“You can’t go to the Middle East now!” “Won’t your family be scared?” “What about liability insurance for all those volunteers?”

Last year, archaeology aficionados heard these sentiments from family, friends and colleagues. The tense standoff between Israelis and Palestinians created enough uncertainty that many directors postponed their excavations.

Archaeologists mount excavations in the Middle East for many reasons: pressing research agendas, awareness that many places in Israel and Jordan are safe most of the time, academic requirements that faculty be engaged in their fields—and the personal pleasure of doing what they really like during the summer. But in 2002 the obstacles to excavating seemed daunting.

I was a grateful recipient of a fellowship that placed me in Amman, Jordan for six months before the beginning of our excavation season last year. Like all digs in the Middle East, our excavation at the Madaba Plains Project—`Umayri was jeopardized by the perception of danger that staff and potential volunteers shared, even though Jordan was entirely safe throughout my stay.

Nevertheless, our excavation team in 2002 was only half its normal size. We had won a National Endowment of the Humanities (NEH) grant, thanks to Dr. Gloria London, to bring 25 secondary-school teachers to the dig—but that was postponed out of concern that political tensions in the region would sour the teachers’ experience.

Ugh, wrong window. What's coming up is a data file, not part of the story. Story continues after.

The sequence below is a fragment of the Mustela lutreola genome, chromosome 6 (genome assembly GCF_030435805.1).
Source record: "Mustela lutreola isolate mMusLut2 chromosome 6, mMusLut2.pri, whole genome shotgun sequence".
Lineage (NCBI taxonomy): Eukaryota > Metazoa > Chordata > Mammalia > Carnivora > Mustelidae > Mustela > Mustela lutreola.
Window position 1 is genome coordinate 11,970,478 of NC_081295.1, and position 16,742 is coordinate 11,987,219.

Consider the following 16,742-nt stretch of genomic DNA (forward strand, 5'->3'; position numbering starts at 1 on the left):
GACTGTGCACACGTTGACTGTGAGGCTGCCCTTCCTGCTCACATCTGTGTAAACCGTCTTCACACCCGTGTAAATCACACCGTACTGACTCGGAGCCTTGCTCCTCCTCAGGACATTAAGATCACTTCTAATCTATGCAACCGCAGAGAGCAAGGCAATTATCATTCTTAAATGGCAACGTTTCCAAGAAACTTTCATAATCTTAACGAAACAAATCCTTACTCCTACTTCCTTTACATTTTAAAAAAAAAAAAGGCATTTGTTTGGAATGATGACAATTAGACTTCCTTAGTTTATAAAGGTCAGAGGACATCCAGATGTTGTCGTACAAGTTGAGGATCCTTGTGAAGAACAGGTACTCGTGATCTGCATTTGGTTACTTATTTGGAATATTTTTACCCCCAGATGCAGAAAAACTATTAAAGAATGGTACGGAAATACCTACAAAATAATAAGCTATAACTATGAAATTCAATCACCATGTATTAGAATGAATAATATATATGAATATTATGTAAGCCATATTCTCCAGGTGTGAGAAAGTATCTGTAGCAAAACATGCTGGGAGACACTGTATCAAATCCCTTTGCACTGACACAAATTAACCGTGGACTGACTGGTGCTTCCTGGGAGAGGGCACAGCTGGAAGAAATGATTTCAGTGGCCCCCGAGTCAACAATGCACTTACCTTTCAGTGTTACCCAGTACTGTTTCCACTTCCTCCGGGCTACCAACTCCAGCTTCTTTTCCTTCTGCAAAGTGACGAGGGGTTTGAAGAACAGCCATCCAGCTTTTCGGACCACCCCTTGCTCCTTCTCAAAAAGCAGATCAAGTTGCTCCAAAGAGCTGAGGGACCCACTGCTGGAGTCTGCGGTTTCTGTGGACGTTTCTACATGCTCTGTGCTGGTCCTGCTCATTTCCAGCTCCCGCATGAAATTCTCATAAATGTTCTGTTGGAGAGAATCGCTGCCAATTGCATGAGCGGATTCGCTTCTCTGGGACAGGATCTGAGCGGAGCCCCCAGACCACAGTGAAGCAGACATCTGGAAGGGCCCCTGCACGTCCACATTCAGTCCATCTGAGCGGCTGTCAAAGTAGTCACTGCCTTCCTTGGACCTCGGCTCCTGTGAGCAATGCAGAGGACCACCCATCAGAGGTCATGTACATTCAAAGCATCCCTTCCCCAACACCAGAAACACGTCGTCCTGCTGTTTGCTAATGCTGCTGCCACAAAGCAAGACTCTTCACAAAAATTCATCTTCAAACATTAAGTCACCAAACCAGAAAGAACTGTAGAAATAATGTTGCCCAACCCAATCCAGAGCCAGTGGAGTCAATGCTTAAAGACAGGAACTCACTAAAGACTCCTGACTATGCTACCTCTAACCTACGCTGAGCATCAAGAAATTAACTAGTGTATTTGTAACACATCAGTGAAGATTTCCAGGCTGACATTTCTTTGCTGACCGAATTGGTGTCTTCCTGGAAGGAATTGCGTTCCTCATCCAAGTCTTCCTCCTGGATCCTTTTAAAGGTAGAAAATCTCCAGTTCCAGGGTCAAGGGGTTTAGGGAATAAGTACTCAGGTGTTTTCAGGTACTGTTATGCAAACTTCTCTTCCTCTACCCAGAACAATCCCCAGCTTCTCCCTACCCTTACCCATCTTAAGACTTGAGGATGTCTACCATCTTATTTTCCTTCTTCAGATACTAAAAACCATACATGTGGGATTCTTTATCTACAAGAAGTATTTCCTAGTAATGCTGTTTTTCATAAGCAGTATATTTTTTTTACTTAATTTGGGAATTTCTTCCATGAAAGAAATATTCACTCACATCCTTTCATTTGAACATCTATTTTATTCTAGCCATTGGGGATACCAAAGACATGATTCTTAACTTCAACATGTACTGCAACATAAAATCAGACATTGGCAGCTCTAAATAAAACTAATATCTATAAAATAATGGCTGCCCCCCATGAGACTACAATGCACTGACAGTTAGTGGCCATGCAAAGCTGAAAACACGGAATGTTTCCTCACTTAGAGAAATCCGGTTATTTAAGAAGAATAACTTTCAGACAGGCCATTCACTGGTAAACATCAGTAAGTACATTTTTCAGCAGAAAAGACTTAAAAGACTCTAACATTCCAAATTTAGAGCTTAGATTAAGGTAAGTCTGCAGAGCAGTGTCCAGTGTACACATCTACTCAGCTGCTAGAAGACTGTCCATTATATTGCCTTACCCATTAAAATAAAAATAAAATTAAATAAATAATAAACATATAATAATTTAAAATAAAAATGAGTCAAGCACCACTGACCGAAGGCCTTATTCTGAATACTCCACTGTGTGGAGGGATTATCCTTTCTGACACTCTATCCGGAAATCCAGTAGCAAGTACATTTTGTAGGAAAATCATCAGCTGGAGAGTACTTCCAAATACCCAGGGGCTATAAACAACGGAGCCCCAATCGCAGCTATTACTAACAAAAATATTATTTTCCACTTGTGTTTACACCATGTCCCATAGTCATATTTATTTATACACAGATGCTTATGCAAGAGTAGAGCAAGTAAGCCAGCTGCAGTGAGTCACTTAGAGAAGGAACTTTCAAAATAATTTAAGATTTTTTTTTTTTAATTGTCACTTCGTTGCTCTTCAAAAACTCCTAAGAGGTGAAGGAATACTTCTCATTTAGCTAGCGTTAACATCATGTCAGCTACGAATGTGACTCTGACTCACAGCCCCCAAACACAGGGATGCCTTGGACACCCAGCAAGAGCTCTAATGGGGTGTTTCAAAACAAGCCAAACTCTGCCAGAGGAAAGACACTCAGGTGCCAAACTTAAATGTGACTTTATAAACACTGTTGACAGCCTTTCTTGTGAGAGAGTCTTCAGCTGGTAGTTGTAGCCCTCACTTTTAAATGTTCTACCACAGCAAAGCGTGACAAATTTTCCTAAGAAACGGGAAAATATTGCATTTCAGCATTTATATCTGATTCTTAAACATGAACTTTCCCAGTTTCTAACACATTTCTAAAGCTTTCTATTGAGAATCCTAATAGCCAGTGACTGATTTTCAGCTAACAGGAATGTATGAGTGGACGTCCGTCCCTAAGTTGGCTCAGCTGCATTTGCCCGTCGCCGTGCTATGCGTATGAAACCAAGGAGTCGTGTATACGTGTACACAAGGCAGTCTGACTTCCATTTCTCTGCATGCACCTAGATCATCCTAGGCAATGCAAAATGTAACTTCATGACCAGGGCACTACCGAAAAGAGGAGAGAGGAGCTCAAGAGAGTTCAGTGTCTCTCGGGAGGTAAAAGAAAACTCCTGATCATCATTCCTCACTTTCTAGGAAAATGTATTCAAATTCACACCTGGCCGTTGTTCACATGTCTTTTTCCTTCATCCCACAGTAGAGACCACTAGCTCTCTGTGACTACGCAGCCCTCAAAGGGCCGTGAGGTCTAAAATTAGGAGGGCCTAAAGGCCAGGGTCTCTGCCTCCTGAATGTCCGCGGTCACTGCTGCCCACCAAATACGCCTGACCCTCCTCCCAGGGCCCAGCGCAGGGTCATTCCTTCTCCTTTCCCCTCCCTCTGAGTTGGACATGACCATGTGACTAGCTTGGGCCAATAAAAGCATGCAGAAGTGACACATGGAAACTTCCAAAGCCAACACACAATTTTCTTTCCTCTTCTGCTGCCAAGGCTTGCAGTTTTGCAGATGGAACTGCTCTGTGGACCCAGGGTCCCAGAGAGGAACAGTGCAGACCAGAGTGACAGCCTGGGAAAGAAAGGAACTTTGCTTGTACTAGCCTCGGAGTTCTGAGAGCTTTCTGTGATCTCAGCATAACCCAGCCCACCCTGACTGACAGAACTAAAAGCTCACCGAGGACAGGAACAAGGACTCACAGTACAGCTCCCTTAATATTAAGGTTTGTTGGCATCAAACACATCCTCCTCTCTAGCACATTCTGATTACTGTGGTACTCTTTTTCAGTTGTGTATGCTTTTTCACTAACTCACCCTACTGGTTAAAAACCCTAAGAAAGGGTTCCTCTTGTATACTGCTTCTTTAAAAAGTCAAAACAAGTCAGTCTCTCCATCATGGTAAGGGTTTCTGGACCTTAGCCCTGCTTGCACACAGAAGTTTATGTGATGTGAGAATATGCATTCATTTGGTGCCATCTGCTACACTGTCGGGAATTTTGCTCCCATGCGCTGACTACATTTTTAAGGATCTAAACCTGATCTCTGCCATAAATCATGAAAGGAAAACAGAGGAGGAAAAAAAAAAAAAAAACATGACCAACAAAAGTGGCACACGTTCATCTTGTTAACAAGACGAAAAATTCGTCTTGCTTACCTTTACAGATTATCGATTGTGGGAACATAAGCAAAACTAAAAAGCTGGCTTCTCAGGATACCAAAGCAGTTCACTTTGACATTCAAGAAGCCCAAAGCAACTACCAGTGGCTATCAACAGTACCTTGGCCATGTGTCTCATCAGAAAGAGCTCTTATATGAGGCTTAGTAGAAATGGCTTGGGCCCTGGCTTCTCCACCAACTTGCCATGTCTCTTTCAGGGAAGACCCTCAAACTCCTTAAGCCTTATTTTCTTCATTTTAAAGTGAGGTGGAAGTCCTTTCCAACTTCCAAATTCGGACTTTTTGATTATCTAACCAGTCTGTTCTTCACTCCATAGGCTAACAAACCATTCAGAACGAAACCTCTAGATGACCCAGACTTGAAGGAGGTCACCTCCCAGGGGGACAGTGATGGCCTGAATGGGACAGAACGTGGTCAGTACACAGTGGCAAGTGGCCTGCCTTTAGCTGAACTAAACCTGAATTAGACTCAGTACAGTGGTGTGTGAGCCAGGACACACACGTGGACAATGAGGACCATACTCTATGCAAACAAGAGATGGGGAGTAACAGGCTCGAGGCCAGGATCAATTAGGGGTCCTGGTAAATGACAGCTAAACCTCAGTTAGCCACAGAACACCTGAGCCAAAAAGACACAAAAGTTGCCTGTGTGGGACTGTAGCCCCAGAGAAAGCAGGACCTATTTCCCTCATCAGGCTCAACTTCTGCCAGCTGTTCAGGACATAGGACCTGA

But in the end, our 36 participants were remarkably successful. Our various hosts (at the vocational college where we boarded, at the Department of Antiquities and in a multitude of homes and Bedouin tents throughout the country) showed us their usual hospitality. We never felt in danger. Though Jordanians are frustrated by U.S. policy in the Middle East, they displayed consistently positive attitudes and behavior toward Americans in Jordan.

How did other archaeological digs in Israel and Jordan fare in 2002? BAR asked me to find out. I sent a questionnaire to 46 American, Canadian, European and Israeli dig directors about their excavations (25 in Israel, 21 in Jordan). I collected the names from last year’s BAR digs guide, the Albright Institute of Archaeological Research in Jerusalem and the American Center of Oriental Research in Amman, and added a few informal contacts. My sincere thanks to the 27 dig directors who responded (13 with digs in Israel, 14 in Jordan).

Of the 25 directors I contacted who had excavations in Israel, 16 canceled their dig seasons, leaving only nine in the field, but only four of the 21 Jordanian digs had been canceled. Directors cited five reasons for canceling: institutional liability and insurance issues; the possibility of a war with Iraq and other regional political issues; problems enlisting volunteers; resistance of family and lack of sufficient funding.